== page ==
Love Triangles, die! DIE!!!

The literary device infamously known as the love triangle has been around since the days of the Greeks and cropping up like a scourge ever since. It’s become a trademark of the Young Adult Paranormal Romance genre and I cannot stand it. Personally, I think that the vast majority of the time the love triangle serves no real purpose other than to make me want to take a sledgehammer to a watermelon.

Love triangles, like vultures or cockroaches, have their uses. Sometimes one fits a story (whether I like it or not). If the love triangle is the extension of another conflict as in the question of which of two factions one should choose, it can even be beneficial to the story. I must concede that I have in the past read love triangles I liked, but of all the books I have read, I can count them on one hand. The thing that kept me from hating the love triangles in each case was not being sure who should end up with who or even who was in love with who. Once it becomes clear who the heroine/hero should end up with, the triangle feels like unnecessary drama and I despise drama.

I spend most of my time reading about a love triangle wishing that the heroine (because that’s who’s usually at the center of these things) would just make up her bloody mind and pick a guy. It’s usually pretty clear from the get go who she should/will/I want her to pick and the heroine’s indecision drives me a bad kind of crazy. Perhaps that’s a good thing because it means I’m emotionally invested, but it’s hard to see it as such when I’d like to hit someone in the face (usually the character I don’t want to get picked).

Maybe it goes back to my own personal loathing of shopping, I don’t know. I could just be fangirl-zilla, standing by my matchmaking of fictional characters like a rabid wolf. I could just be unreasonable. The fact remains, love triangles get under my skin like little else. I can endure reading about whatever obstacles a couple has to go through—monsters, wizards, political intrigue, meddling power players, even death—so long as a love triangle isn’t involved.

If the success of Twilight, The Vampire Diaries, Tiger’s Curse, or most any other YA Paranormal Romance is an indicator, love triangles are not so passionately loathed by everyone. I understand that a love triangle adds a special something for some readers, but that doesn’t mean I have to like it. In my not-so-humble opinion there are exceptions, but love triangles in general suck.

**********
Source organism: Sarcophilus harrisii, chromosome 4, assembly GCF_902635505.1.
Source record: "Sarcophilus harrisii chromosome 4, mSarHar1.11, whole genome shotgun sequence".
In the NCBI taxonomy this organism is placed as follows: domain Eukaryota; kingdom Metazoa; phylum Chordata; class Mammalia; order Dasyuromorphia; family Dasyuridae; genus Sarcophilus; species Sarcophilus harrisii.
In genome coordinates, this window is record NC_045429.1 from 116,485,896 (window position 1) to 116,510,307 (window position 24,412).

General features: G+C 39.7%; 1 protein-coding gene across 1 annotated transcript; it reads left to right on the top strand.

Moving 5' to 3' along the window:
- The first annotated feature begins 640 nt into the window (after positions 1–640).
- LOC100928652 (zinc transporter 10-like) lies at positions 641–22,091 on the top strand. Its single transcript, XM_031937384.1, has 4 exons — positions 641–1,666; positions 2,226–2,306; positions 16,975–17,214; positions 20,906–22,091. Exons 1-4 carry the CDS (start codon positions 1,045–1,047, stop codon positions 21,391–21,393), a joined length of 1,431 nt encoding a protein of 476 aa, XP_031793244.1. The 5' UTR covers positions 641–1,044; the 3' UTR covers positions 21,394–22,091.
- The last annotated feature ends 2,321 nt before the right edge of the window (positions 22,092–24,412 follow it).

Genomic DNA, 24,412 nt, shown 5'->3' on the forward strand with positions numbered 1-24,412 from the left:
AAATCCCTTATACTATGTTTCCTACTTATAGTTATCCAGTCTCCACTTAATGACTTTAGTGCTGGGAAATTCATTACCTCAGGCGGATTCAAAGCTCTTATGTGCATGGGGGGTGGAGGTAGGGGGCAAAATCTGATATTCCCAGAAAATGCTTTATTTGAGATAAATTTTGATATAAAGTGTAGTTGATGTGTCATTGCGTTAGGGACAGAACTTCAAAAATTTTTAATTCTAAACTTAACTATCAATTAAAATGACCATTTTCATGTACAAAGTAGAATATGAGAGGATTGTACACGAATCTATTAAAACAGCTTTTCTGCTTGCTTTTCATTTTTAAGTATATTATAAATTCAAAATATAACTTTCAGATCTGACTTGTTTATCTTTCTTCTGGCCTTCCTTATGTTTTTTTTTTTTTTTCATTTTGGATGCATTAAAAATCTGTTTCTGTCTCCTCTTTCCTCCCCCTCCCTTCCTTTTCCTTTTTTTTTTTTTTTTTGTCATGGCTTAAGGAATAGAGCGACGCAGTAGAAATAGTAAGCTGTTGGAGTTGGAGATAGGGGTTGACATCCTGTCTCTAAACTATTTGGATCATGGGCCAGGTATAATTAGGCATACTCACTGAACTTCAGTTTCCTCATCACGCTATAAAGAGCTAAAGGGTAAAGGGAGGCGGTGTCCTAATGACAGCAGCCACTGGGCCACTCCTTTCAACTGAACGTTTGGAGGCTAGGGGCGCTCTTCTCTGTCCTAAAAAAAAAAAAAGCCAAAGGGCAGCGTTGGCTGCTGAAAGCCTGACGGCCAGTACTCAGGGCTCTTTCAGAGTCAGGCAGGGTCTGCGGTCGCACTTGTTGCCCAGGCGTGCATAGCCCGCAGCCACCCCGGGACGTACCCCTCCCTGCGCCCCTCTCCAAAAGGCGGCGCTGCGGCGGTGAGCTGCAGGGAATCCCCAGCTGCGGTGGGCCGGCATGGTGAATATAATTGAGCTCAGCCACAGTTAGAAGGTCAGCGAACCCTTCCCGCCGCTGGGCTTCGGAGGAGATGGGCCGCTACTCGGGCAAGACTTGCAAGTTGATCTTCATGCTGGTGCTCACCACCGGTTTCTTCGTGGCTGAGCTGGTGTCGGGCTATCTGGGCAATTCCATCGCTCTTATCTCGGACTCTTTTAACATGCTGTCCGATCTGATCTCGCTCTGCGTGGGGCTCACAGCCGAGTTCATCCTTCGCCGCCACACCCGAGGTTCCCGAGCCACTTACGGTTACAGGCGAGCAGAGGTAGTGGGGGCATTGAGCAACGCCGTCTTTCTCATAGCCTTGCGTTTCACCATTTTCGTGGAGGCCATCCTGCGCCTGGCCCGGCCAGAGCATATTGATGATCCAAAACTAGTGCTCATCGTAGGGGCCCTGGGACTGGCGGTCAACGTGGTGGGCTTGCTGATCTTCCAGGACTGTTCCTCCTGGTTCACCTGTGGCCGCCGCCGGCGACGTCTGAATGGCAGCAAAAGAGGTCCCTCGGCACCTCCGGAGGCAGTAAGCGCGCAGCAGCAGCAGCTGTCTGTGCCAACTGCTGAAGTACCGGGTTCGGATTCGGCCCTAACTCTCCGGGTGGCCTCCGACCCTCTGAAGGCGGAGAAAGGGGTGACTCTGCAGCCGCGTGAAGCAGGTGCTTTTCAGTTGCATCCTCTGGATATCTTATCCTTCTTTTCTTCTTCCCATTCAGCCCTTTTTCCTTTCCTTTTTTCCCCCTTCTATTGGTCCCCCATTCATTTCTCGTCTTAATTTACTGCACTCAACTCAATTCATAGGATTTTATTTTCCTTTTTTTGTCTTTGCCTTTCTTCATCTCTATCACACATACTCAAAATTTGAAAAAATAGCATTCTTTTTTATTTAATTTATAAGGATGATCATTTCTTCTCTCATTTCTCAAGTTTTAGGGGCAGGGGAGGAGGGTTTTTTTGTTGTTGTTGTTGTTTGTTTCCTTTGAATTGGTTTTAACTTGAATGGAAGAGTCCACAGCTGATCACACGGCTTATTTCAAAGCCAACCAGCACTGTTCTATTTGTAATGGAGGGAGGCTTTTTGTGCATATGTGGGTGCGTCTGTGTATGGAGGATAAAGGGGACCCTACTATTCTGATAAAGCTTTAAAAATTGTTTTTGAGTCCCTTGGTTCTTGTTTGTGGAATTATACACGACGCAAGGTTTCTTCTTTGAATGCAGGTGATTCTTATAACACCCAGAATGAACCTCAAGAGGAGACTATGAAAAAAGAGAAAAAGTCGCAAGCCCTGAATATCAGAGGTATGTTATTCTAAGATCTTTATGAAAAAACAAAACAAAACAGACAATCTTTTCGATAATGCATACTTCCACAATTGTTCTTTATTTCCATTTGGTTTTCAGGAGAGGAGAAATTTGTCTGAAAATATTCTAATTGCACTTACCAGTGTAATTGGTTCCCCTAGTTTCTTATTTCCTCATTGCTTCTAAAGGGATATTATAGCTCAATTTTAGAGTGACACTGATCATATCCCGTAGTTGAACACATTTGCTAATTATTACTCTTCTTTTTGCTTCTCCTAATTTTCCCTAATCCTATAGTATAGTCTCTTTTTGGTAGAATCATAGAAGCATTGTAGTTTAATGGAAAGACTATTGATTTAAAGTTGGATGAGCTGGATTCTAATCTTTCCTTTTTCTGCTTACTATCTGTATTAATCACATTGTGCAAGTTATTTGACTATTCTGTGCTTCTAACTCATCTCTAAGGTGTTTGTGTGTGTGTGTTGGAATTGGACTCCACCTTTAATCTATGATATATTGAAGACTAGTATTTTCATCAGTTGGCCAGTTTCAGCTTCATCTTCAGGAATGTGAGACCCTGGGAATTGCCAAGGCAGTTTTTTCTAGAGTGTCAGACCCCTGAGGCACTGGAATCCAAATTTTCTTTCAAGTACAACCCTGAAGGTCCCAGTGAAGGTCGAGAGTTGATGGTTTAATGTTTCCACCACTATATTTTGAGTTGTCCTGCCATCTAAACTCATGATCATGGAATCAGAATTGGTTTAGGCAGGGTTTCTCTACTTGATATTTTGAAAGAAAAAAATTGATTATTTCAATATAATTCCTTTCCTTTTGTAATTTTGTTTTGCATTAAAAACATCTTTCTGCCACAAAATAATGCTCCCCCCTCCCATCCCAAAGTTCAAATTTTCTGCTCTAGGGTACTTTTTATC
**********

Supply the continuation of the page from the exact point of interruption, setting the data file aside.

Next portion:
ARC Review: Vulture (The Ferryman and the Flame, #3) by Rhiannon Paille @RhiannonPaille


How far would you go to betray everything you’ve ever known?

Kaliel didn’t think second chances came with this much turmoil. Exiled from her home, surrounded by strangers and in love with a boy she barely recognizes, she can’t take it. She has her best friend, a new mentor, and a chance to win the war against the Valtanyana, but it’s all wrong. Desperate to salvage some semblance of her former life, she makes a deal that shatters everything.

 Blurb and cover from Goodreads

4 out of 5 stars

Thanks to Rhiannon for an ARC of Vulture! She knows I’ve been wanting it for awhile.

This book took me sometime to finish because I have read the previous books and I knew this one was going to have an ending to put Shakespeare’s tragedies to shame. Still, I bit the bullet and forced myself to keep reading even as I wanted to keep living in blissful denial. Despite the heart wrenching conclusion, I expect to be one of the first to snatch up Mercy when it comes along.

The plot:

The bad (the serious bad) takes a goodly amount of time to roll around and I was wary of letting it lure me into a false sense of security. There are sword fights and attacks and magical struggles so it wasn’t as if everyone was lying in fields of dandelions, but I was waiting for a very specific type of calamity and, yep, it happened. The plot trots along and there weren’t any parts I found slow despite the 400+ page printed length. (Yes, there were sex scenes in here and I skimmed/skipped them as per my usual modus operandi.)

The characters:

I laud Paille for not adding a love triangle into this. That is one source of angst I cannot abide and this story already has plenty of that.

Kaliel has a bit of trouble grasping just what happened to Krishani after her death and I wish she’d been just a tad more understanding. The poor slob went through purgatory when she was killed, he needs her. I also wish she’d been more ready to embrace her power as the Amethyst Flame and fight the Valtanyana, but looking back, she’s never been eager to fulfill Tor’s designs, even in the First Era. What she did was understandable and made sense for her character, even when it had me internally screaming “nooooooooo!!!!!!!!!!”

Krishani is much better off than he was in the last book, but is still plagued by the malady of the Ferryman when he doesn’t perform his duties. He’s now willing to do them so he can be with Kaliel, but there is still an impressive amount of friction between him and Tulsen.

Pux gets a love interest in here and I really don’t like that. I would have preferred for him to remain the perpetual, never-grow up, Peter Pan type. He always just struck me as so boyish and childlike it honestly never occurred to me about him falling in love. Oh well.